Old timers will tell you its best to wait till late in the season to hunt for scallops. Late September brings fat and juicy shellfish to the table, bake, broiled or fried. So all you anglers who missed scallop season, you have got a few more days to fill your bellies. The 2013 recreational season for bay scallops will close Wednesday, Sept. 25. The final day of harvesting is Sept. 24.
While scallop season traditionally kicks off in July along Florida’s Gulf Coast, there are advantages to waiting later in the season. First, the animals are bigger, which means more meat for the table. Second, most people think the grass beds have been picked clean. So on a weekday in September, you pretty much have the place to yourself.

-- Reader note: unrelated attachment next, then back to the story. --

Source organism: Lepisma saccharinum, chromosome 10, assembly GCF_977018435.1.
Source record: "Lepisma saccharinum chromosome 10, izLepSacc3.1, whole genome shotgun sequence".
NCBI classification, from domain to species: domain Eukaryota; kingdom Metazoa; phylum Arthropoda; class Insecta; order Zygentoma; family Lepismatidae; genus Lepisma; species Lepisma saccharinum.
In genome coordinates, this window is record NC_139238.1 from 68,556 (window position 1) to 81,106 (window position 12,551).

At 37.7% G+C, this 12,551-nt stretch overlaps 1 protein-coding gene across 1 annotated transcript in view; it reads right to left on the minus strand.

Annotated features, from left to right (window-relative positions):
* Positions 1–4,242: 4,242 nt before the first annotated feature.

It is legal to land up to 2 gallons of whole bay scallops in the shell, or 1 pint of scallop meat each day during the open season. Recreational scallopers are not allowed to possess more than 10 gallons of whole bay scallops in the shell or a half gallon of meat aboard any boat.
The law requires that a vessel display a divers-down flag (red with a white diagonal stripe), whenever divers or snorkelers are in the water. The flag must be at least 20 by 24 inches if displayed on a boat; at least 12 by 12 inches if towed on a float by the diver or snorkeler.
In open waters, vessels must make an effort to stay 300 feet from a divers-down flag. In a river, channel or inlet, the distance is 100 feet. Vessels may operate within those distances, but only at idle speed.